First the U.S. Congress took away its status as a capital city.
Then the United Brethren Church shuttered Lane University in the middle of town.
And now, as the U.S. Postal Service transfers two letter carriers out of town, Lecompton supporters fear they’ll be losing something even more critical to the community’s long-term survival.
Its very identity.
“This ranks right alongside — if not higher — than the events that have occurred here over the last 150 years,” said Paul Bahnmaier, president of the Lecompton Historical Society, citing pivotal changes in the town northwest of Lawrence. “This is our identity. This is our heritage. This is just a challenge to every man, woman or child who’s ever lived in Lecompton.”
At issue is the Postal Service’s decision to transfer the Lecompton Post Office’s two rural letter carriers to work out of the post office in Perry.
The decision, discovered earlier this month, has riled up folks in the town of about 600 northwest of Lawrence. Bahnmaier has joined the Lecompton City Council; state Rep. Tom Sloan, R-Lawrence; and state Sen. Anthony Hensley, D-Topeka and Senate Democratic Leader, in calling for the routes to remain in Lecompton.
The goal: Prevent the Postal Service from weakening the operation so much that it becomes a prime candidate for closure.
“It’s vital that Lecompton’s Post Office remain open, not only to serve local mail users, but to ensure that the city’s history is preserved for future generations,” Hensley said, in his letter to postal officials.
The Postal Service understands the concerns, and acknowledges the complaints, but its officials are busy finding ways to stem financial losses that amount to $23 million a day, said Richard Watkins, a regional spokesman.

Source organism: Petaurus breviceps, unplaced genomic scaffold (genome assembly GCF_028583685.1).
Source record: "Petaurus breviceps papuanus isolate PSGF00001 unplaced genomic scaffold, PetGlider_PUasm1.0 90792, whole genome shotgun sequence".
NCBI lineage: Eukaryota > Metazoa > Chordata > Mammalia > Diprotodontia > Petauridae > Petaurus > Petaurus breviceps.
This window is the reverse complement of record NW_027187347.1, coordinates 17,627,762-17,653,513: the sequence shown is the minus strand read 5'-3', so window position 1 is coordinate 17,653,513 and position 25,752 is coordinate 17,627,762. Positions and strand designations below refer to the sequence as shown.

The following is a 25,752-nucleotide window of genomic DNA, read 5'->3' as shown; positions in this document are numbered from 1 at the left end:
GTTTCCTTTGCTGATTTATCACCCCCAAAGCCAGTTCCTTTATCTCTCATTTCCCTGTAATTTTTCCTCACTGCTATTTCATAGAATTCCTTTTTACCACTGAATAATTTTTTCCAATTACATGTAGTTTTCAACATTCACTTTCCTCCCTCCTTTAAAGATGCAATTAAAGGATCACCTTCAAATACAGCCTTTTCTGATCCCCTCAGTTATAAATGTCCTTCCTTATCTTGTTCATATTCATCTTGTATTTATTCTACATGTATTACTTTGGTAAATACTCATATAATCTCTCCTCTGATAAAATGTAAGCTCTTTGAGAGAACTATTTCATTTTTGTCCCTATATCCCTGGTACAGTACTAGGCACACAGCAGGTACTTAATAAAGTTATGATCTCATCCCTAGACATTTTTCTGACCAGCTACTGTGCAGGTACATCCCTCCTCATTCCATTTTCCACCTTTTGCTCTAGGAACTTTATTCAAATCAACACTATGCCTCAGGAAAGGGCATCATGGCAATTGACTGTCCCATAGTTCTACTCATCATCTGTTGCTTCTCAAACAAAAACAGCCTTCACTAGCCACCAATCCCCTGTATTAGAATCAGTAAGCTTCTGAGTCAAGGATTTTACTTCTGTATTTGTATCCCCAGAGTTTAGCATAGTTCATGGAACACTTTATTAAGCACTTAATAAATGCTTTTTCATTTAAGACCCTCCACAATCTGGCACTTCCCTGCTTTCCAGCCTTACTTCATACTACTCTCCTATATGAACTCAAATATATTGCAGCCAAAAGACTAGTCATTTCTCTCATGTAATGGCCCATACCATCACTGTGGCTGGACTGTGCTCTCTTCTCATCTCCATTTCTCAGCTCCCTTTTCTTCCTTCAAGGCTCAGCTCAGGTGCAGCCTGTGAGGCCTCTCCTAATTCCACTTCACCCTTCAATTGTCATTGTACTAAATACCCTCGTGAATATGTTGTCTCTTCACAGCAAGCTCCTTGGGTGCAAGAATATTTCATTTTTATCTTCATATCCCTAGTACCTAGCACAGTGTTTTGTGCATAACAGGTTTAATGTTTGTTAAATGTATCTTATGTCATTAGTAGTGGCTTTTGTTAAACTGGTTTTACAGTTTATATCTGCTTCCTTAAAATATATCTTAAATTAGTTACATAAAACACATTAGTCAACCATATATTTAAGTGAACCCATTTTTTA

“That’s a heck of a burden to confront every day, even before you open the door,” he said.
Relocating two rural carriers won’t come close to solving the service’s financial problems, he said, but efficiencies are being sought throughout a system that has 220,000 vehicles, with mail being delivered to 150 million addresses with operations in 32,000 communities.
Relocating the routes is about efficiency, he said, without sacrificing service. The same carriers will serve the same addresses. The Lecompton Post Office will remain open to sell stamps, accept packages, provide post office boxes and handle all the other services that a community relies upon.
The Postal Service has no plans to close the Lecompton Post Office, Watkins said, and any future decision to pursue such a closure — just as it would be anywhere — would be accompanied with plenty of community meetings, Congressional notifications and other public information.
The decision to relocate the rural routes is an independent one for efficiency’s sake, he said. Nothing more.
“Given the Postal Service’s current financial crisis, there are no guarantees,” he said. “But this is not an indication that further cuts are coming. It’s simply a way to save money and preserve service to all our customers, and it makes good business sense to us.”
Victoria Roberts Bahnmaier, who retired in 2007 as Lecompton’s postmaster, doesn’t buy the “business sense.” Lecompton is growing, has vibrant industrial growth nearby, is rich with historical resources and is primed for even more tourism connected with Constitution Hall and the Territorial Capital Museum, she said.
By taking sending employees to Perry, she said, the Postal Service essentially is sentencing the Lecompton Post Office to closure.
“This is just the first step,” said Bahnmaier, who is married to one of Paul’s cousins. “I’ve seen it happen lots of places.”
Paul Bahnmaier fears that someday soon he’ll be sending out Lecompton Historical Society correspondence, regarding the Territorial Capital Museum, without use of the Lecompton postmark that has grown popular among residents, visitors and students and historians.
The historian simply can’t imagine that happening.
“Then we’d be Perry, Kansas,” he said.